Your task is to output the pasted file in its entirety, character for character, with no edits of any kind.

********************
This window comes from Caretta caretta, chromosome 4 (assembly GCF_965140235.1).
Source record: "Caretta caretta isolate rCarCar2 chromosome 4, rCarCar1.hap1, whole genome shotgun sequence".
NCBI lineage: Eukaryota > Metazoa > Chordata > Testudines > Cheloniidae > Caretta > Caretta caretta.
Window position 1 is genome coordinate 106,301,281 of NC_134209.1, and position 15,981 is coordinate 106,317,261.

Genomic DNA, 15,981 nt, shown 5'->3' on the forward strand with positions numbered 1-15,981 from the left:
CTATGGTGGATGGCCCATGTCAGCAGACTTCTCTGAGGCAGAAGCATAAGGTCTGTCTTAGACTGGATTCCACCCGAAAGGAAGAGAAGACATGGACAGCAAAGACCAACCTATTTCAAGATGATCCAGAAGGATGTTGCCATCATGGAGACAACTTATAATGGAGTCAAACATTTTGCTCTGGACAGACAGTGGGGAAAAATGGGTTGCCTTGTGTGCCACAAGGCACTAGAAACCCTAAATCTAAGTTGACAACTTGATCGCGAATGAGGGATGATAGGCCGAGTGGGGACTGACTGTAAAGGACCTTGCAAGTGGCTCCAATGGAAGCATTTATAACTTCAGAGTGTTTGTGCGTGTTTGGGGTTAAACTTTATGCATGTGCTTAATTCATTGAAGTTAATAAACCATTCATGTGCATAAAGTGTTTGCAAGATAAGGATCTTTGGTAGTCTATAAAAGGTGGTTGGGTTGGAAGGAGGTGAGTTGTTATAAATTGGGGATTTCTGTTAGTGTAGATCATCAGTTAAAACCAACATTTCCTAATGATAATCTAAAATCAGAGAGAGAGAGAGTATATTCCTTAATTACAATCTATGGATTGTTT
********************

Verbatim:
This window comes from Caretta caretta, chromosome 4 (assembly GCF_965140235.1).
Source record: "Caretta caretta isolate rCarCar2 chromosome 4, rCarCar1.hap1, whole genome shotgun sequence".
NCBI lineage: Eukaryota > Metazoa > Chordata > Testudines > Cheloniidae > Caretta > Caretta caretta.
Window position 1 is genome coordinate 106,301,281 of NC_134209.1, and position 15,981 is coordinate 106,317,261.

Genomic DNA, 15,981 nt, shown 5'->3' on the forward strand with positions numbered 1-15,981 from the left:
CTATGGTGGATGGCCCATGTCAGCAGACTTCTCTGAGGCAGAAGCATAAGGTCTGTCTTAGACTGGATTCCACCCGAAAGGAAGAGAAGACATGGACAGCAAAGACCAACCTATTTCAAGATGATCCAGAAGGATGTTGCCATCATGGAGACAACTTATAATGGAGTCAAACATTTTGCTCTGGACAGACAGTGGGGAAAAATGGGTTGCCTTGTGTGCCACAAGGCACTAGAAACCCTAAATCTAAGTTGACAACTTGATCGCGAATGAGGGATGATAGGCCGAGTGGGGACTGACTGTAAAGGACCTTGCAAGTGGCTCCAATGGAAGCATTTATAACTTCAGAGTGTTTGTGCGTGTTTGGGGTTAAACTTTATGCATGTGCTTAATTCATTGAAGTTAATAAACCATTCATGTGCATAAAGTGTTTGCAAGATAAGGATCTTTGGTAGTCTATAAAAGGTGGTTGGGTTGGAAGGAGGTGAGTTGTTATAAATTGGGGATTTCTGTTAGTGTAGATCATCAGTTAAAACCAACATTTCCTAATGATAATCTAAAATCAGAGAGAGAGAGAGTATATTCCTTAATTACAATCTATGGATTGTTT